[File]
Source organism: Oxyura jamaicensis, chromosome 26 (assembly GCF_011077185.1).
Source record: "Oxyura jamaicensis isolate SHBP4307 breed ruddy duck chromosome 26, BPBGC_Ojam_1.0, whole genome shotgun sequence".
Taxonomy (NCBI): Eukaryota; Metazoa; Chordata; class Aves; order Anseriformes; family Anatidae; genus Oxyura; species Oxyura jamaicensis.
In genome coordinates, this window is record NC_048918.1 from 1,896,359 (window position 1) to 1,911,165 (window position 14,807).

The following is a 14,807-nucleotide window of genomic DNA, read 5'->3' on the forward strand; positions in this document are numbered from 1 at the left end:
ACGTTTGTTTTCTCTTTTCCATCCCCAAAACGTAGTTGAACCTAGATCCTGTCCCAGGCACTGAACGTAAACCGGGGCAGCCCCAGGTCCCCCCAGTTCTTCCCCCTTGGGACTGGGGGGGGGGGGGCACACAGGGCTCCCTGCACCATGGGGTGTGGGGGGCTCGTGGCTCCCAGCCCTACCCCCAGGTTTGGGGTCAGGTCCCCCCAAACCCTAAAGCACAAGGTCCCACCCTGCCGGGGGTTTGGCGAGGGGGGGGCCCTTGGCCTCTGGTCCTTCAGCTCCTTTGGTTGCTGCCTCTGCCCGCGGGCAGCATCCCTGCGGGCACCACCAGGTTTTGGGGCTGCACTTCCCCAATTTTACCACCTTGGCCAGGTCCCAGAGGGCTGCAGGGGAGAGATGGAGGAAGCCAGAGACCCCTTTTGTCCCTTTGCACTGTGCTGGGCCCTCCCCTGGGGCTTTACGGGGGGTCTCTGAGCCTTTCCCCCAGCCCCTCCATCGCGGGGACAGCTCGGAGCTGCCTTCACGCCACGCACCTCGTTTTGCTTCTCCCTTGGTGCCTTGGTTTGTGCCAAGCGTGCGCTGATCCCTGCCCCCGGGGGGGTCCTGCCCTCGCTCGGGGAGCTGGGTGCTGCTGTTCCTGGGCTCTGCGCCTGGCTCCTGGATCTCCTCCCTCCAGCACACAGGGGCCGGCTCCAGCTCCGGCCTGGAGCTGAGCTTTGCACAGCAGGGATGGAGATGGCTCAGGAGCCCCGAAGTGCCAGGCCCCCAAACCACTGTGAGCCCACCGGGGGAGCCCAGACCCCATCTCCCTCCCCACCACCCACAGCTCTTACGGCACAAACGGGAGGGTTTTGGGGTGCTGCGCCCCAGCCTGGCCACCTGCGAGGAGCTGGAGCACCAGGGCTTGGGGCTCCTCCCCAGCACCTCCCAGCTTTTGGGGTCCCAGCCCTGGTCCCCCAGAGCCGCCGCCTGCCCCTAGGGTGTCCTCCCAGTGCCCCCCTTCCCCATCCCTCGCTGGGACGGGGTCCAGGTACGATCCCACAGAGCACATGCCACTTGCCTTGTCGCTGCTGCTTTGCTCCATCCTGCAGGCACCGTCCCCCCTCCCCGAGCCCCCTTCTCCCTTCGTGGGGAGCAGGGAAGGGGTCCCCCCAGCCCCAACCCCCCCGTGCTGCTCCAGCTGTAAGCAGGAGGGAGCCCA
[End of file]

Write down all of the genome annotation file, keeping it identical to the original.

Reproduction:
Source organism: Oxyura jamaicensis, chromosome 26 (assembly GCF_011077185.1).
Source record: "Oxyura jamaicensis isolate SHBP4307 breed ruddy duck chromosome 26, BPBGC_Ojam_1.0, whole genome shotgun sequence".
Taxonomy (NCBI): Eukaryota; Metazoa; Chordata; class Aves; order Anseriformes; family Anatidae; genus Oxyura; species Oxyura jamaicensis.
In genome coordinates, this window is record NC_048918.1 from 1,896,359 (window position 1) to 1,911,165 (window position 14,807).

The following is a 14,807-nucleotide window of genomic DNA, read 5'->3' on the forward strand; positions in this document are numbered from 1 at the left end:
ACGTTTGTTTTCTCTTTTCCATCCCCAAAACGTAGTTGAACCTAGATCCTGTCCCAGGCACTGAACGTAAACCGGGGCAGCCCCAGGTCCCCCCAGTTCTTCCCCCTTGGGACTGGGGGGGGGGGGGCACACAGGGCTCCCTGCACCATGGGGTGTGGGGGGCTCGTGGCTCCCAGCCCTACCCCCAGGTTTGGGGTCAGGTCCCCCCAAACCCTAAAGCACAAGGTCCCACCCTGCCGGGGGTTTGGCGAGGGGGGGGCCCTTGGCCTCTGGTCCTTCAGCTCCTTTGGTTGCTGCCTCTGCCCGCGGGCAGCATCCCTGCGGGCACCACCAGGTTTTGGGGCTGCACTTCCCCAATTTTACCACCTTGGCCAGGTCCCAGAGGGCTGCAGGGGAGAGATGGAGGAAGCCAGAGACCCCTTTTGTCCCTTTGCACTGTGCTGGGCCCTCCCCTGGGGCTTTACGGGGGGTCTCTGAGCCTTTCCCCCAGCCCCTCCATCGCGGGGACAGCTCGGAGCTGCCTTCACGCCACGCACCTCGTTTTGCTTCTCCCTTGGTGCCTTGGTTTGTGCCAAGCGTGCGCTGATCCCTGCCCCCGGGGGGGTCCTGCCCTCGCTCGGGGAGCTGGGTGCTGCTGTTCCTGGGCTCTGCGCCTGGCTCCTGGATCTCCTCCCTCCAGCACACAGGGGCCGGCTCCAGCTCCGGCCTGGAGCTGAGCTTTGCACAGCAGGGATGGAGATGGCTCAGGAGCCCCGAAGTGCCAGGCCCCCAAACCACTGTGAGCCCACCGGGGGAGCCCAGACCCCATCTCCCTCCCCACCACCCACAGCTCTTACGGCACAAACGGGAGGGTTTTGGGGTGCTGCGCCCCAGCCTGGCCACCTGCGAGGAGCTGGAGCACCAGGGCTTGGGGCTCCTCCCCAGCACCTCCCAGCTTTTGGGGTCCCAGCCCTGGTCCCCCAGAGCCGCCGCCTGCCCCTAGGGTGTCCTCCCAGTGCCCCCCTTCCCCATCCCTCGCTGGGACGGGGTCCAGGTACGATCCCACAGAGCACATGCCACTTGCCTTGTCGCTGCTGCTTTGCTCCATCCTGCAGGCACCGTCCCCCCTCCCCGAGCCCCCTTCTCCCTTCGTGGGGAGCAGGGAAGGGGTCCCCCCAGCCCCAACCCCCCCGTGCTGCTCCAGCTGTAAGCAGGAGGGAGCCCA